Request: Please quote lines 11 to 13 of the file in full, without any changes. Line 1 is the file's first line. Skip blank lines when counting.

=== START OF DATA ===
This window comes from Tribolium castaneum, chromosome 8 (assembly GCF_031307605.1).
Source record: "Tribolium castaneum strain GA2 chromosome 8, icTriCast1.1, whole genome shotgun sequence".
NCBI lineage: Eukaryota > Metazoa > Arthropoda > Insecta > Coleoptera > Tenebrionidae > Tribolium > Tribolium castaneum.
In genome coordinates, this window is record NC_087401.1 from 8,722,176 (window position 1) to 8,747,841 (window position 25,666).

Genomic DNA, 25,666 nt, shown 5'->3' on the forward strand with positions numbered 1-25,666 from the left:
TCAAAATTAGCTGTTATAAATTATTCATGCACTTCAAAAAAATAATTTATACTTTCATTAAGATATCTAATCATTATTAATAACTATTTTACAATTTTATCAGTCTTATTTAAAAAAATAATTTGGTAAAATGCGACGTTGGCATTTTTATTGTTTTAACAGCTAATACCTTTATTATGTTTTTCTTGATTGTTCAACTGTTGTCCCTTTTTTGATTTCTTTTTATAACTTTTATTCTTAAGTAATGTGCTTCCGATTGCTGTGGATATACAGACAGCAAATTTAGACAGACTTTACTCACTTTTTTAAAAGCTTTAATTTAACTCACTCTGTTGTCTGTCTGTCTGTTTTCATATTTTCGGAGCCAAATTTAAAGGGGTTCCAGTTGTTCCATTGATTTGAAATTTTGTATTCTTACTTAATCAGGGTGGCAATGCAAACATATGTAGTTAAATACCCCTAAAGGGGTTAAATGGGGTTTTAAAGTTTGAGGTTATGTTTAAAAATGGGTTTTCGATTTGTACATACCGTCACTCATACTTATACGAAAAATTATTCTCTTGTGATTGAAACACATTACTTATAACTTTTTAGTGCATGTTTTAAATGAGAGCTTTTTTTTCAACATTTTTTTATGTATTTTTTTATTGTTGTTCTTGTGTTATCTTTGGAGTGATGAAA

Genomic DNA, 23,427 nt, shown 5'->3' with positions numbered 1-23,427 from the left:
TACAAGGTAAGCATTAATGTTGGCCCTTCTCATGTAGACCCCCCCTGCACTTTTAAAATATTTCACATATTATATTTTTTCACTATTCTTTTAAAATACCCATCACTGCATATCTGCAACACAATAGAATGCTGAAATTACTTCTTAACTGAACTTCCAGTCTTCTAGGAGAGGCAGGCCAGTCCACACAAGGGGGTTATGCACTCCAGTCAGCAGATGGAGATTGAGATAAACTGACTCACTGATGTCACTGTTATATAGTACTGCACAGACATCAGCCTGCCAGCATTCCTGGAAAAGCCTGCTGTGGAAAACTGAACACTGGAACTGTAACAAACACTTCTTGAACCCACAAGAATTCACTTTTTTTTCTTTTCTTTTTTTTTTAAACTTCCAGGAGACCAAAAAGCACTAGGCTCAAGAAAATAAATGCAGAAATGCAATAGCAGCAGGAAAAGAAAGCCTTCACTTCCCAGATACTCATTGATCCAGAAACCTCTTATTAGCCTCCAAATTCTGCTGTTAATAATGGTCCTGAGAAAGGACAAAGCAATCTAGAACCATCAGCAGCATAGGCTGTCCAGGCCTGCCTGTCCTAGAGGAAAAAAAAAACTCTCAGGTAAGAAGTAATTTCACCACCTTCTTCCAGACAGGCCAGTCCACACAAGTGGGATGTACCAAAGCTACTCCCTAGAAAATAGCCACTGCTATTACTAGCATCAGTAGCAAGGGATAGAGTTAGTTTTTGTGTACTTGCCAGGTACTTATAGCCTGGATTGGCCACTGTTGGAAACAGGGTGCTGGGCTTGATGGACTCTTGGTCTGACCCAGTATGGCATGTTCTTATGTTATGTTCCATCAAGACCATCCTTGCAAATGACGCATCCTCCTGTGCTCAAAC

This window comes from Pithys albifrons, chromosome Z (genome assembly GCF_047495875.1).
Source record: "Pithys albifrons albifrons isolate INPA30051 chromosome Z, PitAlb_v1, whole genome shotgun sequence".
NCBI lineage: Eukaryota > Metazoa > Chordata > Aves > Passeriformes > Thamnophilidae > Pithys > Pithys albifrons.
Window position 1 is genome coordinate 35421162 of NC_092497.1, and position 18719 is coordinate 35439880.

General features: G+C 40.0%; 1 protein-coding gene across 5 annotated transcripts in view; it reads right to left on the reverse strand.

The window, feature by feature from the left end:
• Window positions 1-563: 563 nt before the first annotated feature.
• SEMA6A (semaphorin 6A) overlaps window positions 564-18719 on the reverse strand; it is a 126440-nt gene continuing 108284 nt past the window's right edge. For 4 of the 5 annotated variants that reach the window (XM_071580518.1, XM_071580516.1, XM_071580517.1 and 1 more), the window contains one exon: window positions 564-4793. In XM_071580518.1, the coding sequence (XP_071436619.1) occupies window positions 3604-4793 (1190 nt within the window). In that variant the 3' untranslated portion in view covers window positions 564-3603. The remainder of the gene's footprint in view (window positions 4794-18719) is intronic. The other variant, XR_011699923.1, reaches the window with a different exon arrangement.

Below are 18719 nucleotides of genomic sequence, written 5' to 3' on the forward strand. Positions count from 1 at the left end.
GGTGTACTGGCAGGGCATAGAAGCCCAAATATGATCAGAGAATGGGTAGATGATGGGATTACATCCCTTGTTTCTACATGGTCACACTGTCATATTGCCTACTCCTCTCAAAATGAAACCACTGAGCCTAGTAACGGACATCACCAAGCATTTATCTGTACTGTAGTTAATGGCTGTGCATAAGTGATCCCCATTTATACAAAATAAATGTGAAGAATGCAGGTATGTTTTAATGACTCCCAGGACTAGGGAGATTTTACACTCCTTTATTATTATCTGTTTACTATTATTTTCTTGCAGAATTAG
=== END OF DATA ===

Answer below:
NCBI lineage: Eukaryota > Metazoa > Chordata > Aves > Passeriformes > Thamnophilidae > Pithys > Pithys albifrons.
Window position 1 is genome coordinate 35421162 of NC_092497.1, and position 18719 is coordinate 35439880.

General features: G+C 40.0%; 1 protein-coding gene across 5 annotated transcripts in view; it reads right to left on the reverse strand.